As my bio states, I have more than a “frequent user” Amazon addiction. Like any smoker hooked on nicotine, it is not only something I want, but something I need.
Every Sunday night I decide that I’m quitting “tomorrow,” and every Monday morning I’m lighting up my mouse and inhaling cheaply priced books. Thanks to what I can only describe as desperate pricing schemes, I’m able to buy classics for as little as a penny each. (Economy tanking, point one.)
Amazon, in its wise ways, has a suggestion tab that follows my every search and purchase; it has me pegged for the book-loving, knitting, comedy-appreciating lame-wad that I am. In fact, each time I check this tab I find myself complimenting its finds. “I didn’t know David Sedaris wrote plays,” I will tell myself, in shock. “There’s a Ferris Bueller/Animal House combo pack?! Sign me up please!” My wish list is tipping at four pages, and any time I’m in need of an item – office supplies, crafting glue, flash drives – I consult Amazon as one of my closest friends. It will honestly share customer reviews without fear of dashing any hopes, and if something is out of stock, it puts me first on the list for a new shipment, a real insider’s deal.
Their other genius factor about Amazon is the free shipping. “Spend $25, ship it for free,” is there motto. I will spend an extra $12 every time to avoid paying for illegal parking and ugly shorts (I’m talking to you, UPS). Simply by being good at research and placing in front of me what I didn’t know I needed, Amazon has likely swindled me out of thousands of dollars.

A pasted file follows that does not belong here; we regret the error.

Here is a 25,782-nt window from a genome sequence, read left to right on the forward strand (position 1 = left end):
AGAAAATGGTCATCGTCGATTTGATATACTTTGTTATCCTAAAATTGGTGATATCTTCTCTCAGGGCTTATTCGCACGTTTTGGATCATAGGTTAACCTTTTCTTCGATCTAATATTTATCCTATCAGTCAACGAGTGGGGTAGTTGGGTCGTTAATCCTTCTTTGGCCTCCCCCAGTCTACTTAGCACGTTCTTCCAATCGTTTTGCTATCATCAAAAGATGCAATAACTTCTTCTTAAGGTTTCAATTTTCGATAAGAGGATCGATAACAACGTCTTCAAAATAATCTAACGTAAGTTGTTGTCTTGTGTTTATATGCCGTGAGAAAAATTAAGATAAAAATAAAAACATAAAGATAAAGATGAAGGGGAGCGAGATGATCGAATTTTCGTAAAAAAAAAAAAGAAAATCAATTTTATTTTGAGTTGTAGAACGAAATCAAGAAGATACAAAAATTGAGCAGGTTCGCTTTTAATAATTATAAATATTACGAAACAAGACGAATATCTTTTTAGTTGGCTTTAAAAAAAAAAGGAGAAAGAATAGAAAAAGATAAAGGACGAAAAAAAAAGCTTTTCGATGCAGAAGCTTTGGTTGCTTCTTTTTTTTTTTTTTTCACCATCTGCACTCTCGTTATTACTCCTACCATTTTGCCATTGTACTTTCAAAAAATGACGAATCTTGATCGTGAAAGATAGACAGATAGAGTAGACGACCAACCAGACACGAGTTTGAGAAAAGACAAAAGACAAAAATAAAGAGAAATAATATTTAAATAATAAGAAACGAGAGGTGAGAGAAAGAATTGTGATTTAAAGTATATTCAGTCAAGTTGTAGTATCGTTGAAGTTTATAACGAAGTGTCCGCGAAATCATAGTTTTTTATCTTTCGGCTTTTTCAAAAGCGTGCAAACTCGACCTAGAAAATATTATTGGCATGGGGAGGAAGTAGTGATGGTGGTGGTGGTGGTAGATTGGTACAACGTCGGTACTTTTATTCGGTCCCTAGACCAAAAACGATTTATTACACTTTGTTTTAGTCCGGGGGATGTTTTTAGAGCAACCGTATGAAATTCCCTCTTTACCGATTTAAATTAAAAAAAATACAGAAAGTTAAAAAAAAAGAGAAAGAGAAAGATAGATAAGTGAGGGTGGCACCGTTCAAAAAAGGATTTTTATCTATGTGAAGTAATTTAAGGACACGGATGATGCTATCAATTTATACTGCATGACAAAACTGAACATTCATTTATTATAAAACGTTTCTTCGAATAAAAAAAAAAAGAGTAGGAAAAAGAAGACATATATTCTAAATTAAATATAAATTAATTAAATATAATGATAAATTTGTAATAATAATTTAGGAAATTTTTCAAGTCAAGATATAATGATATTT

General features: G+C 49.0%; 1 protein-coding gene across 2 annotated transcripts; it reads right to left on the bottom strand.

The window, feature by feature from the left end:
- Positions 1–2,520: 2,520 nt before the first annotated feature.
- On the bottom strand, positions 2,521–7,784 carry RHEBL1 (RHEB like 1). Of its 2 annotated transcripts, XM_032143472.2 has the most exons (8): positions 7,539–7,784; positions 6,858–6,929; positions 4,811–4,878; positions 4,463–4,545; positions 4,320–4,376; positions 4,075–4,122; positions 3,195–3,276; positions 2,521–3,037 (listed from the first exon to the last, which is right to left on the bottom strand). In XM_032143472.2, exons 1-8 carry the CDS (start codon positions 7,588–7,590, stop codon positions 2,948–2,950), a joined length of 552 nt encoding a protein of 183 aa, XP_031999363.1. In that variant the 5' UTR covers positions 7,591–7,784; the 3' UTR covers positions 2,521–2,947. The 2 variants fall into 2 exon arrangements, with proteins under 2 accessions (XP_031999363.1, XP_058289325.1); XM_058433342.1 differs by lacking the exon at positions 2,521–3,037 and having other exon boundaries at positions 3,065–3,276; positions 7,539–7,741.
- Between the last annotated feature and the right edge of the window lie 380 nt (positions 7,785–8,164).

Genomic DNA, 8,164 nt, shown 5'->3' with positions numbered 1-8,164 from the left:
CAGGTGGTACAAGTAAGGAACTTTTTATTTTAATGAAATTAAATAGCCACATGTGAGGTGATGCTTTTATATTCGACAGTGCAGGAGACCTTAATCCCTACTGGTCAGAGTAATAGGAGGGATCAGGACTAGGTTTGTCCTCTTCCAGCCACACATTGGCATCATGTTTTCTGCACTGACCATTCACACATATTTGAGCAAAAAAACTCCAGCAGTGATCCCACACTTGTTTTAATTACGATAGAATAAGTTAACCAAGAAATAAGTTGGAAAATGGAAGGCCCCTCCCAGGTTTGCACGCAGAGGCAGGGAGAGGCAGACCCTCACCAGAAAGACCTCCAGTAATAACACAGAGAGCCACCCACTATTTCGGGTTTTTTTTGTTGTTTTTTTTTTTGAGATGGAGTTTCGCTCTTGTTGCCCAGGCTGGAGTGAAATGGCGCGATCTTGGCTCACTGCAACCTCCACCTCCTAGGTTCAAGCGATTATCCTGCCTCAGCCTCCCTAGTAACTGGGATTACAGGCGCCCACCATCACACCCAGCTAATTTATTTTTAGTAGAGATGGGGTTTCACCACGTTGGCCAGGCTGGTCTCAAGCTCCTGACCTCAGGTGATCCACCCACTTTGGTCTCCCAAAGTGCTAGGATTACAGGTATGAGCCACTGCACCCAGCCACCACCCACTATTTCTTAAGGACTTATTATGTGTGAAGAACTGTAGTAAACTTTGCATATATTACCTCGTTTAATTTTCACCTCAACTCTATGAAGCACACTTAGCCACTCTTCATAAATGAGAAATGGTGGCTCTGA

Defying Gravity (In the non-Broadway way)
The problem, however, with this spending habit, besides the amount I’m actually spending, is the book accumulation. My bookshelf is stacked from shelf floor to shelf ceiling, with horizontal piles to account for more space. The books are placed on top of, in front of, and near the shelf. Only, they still don’t fit. I’m also utilizing a secondary bookshelf, and spilling onto a third.
There is no sort of organization to the shelving process; the children’s books are intermingling with the dark comedies (the only time Tucker Max should be near children is figuratively). The nons and the fictions are neighborly close, and J.K. Rowling and Stephenie Meyer share a shelf – a sentence I’m having a hard time even typing.
The bookshelf, much like any Weeble or a tower of Seuss characters, sways and moves on its own schedule, but never actually falls. One day it may be an inch away from the wall, while two book exchanges later, it’s as many as three. Thanks to the sturdiness of the bookshelf, or possibly magic – trust me, it’s not my stacking abilities; I’m horrible at Jenga – it is still fulfilling its hoarding destiny.
But … if I’m going to have a problem, I’ll take this one. As Chandler Bing once said, “…my wallet is too small for all my fifties and my diamond shoes are too tight.”
In other news, I also have an extensive spread of yarn, but unlike the fabric threads, books are heavy. Thanks in advance to those who help me move.
Photo courtesy of Dr. Seuss’s Little Cats B C & A